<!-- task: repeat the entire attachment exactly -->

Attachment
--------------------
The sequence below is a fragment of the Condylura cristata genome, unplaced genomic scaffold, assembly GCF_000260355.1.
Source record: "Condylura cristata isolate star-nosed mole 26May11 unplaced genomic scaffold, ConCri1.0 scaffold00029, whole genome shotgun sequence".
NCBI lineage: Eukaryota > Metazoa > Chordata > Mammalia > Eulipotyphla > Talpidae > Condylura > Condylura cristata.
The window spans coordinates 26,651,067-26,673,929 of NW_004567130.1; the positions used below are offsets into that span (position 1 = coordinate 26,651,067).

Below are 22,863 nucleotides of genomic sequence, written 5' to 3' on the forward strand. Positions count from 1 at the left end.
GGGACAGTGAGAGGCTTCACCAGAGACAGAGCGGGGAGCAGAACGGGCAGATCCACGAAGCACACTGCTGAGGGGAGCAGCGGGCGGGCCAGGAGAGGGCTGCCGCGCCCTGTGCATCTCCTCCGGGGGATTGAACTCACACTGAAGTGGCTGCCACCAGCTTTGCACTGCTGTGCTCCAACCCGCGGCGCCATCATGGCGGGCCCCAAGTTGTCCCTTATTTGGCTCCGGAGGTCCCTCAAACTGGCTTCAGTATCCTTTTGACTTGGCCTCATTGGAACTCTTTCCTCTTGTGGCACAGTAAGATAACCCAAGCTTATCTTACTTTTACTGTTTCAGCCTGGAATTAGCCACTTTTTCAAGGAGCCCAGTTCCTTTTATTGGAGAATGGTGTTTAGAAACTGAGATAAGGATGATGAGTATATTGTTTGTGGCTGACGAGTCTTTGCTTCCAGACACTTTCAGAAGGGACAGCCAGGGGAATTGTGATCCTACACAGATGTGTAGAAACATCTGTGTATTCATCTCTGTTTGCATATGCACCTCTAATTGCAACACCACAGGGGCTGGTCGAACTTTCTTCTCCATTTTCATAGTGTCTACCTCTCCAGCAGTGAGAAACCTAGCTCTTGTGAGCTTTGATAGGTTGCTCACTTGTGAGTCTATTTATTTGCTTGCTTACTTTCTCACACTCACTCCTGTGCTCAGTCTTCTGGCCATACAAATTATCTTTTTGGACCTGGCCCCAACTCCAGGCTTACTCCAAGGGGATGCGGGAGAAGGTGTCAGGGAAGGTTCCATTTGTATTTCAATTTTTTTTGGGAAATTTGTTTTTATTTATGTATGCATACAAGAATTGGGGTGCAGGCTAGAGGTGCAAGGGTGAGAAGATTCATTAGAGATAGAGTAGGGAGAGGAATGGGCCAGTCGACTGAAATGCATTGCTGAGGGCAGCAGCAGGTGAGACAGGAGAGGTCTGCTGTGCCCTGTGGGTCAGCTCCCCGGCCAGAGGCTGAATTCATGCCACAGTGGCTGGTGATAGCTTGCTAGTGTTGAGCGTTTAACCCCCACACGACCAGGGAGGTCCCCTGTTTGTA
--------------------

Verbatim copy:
The sequence below is a fragment of the Condylura cristata genome, unplaced genomic scaffold, assembly GCF_000260355.1.
Source record: "Condylura cristata isolate star-nosed mole 26May11 unplaced genomic scaffold, ConCri1.0 scaffold00029, whole genome shotgun sequence".
NCBI lineage: Eukaryota > Metazoa > Chordata > Mammalia > Eulipotyphla > Talpidae > Condylura > Condylura cristata.
The window spans coordinates 26,651,067-26,673,929 of NW_004567130.1; the positions used below are offsets into that span (position 1 = coordinate 26,651,067).

Below are 22,863 nucleotides of genomic sequence, written 5' to 3' on the forward strand. Positions count from 1 at the left end.
GGGACAGTGAGAGGCTTCACCAGAGACAGAGCGGGGAGCAGAACGGGCAGATCCACGAAGCACACTGCTGAGGGGAGCAGCGGGCGGGCCAGGAGAGGGCTGCCGCGCCCTGTGCATCTCCTCCGGGGGATTGAACTCACACTGAAGTGGCTGCCACCAGCTTTGCACTGCTGTGCTCCAACCCGCGGCGCCATCATGGCGGGCCCCAAGTTGTCCCTTATTTGGCTCCGGAGGTCCCTCAAACTGGCTTCAGTATCCTTTTGACTTGGCCTCATTGGAACTCTTTCCTCTTGTGGCACAGTAAGATAACCCAAGCTTATCTTACTTTTACTGTTTCAGCCTGGAATTAGCCACTTTTTCAAGGAGCCCAGTTCCTTTTATTGGAGAATGGTGTTTAGAAACTGAGATAAGGATGATGAGTATATTGTTTGTGGCTGACGAGTCTTTGCTTCCAGACACTTTCAGAAGGGACAGCCAGGGGAATTGTGATCCTACACAGATGTGTAGAAACATCTGTGTATTCATCTCTGTTTGCATATGCACCTCTAATTGCAACACCACAGGGGCTGGTCGAACTTTCTTCTCCATTTTCATAGTGTCTACCTCTCCAGCAGTGAGAAACCTAGCTCTTGTGAGCTTTGATAGGTTGCTCACTTGTGAGTCTATTTATTTGCTTGCTTACTTTCTCACACTCACTCCTGTGCTCAGTCTTCTGGCCATACAAATTATCTTTTTGGACCTGGCCCCAACTCCAGGCTTACTCCAAGGGGATGCGGGAGAAGGTGTCAGGGAAGGTTCCATTTGTATTTCAATTTTTTTTGGGAAATTTGTTTTTATTTATGTATGCATACAAGAATTGGGGTGCAGGCTAGAGGTGCAAGGGTGAGAAGATTCATTAGAGATAGAGTAGGGAGAGGAATGGGCCAGTCGACTGAAATGCATTGCTGAGGGCAGCAGCAGGTGAGACAGGAGAGGTCTGCTGTGCCCTGTGGGTCAGCTCCCCGGCCAGAGGCTGAATTCATGCCACAGTGGCTGGTGATAGCTTGCTAGTGTTGAGCGTTTAACCCCCACACGACCAGGGAGGTCCCCTGTTTGTA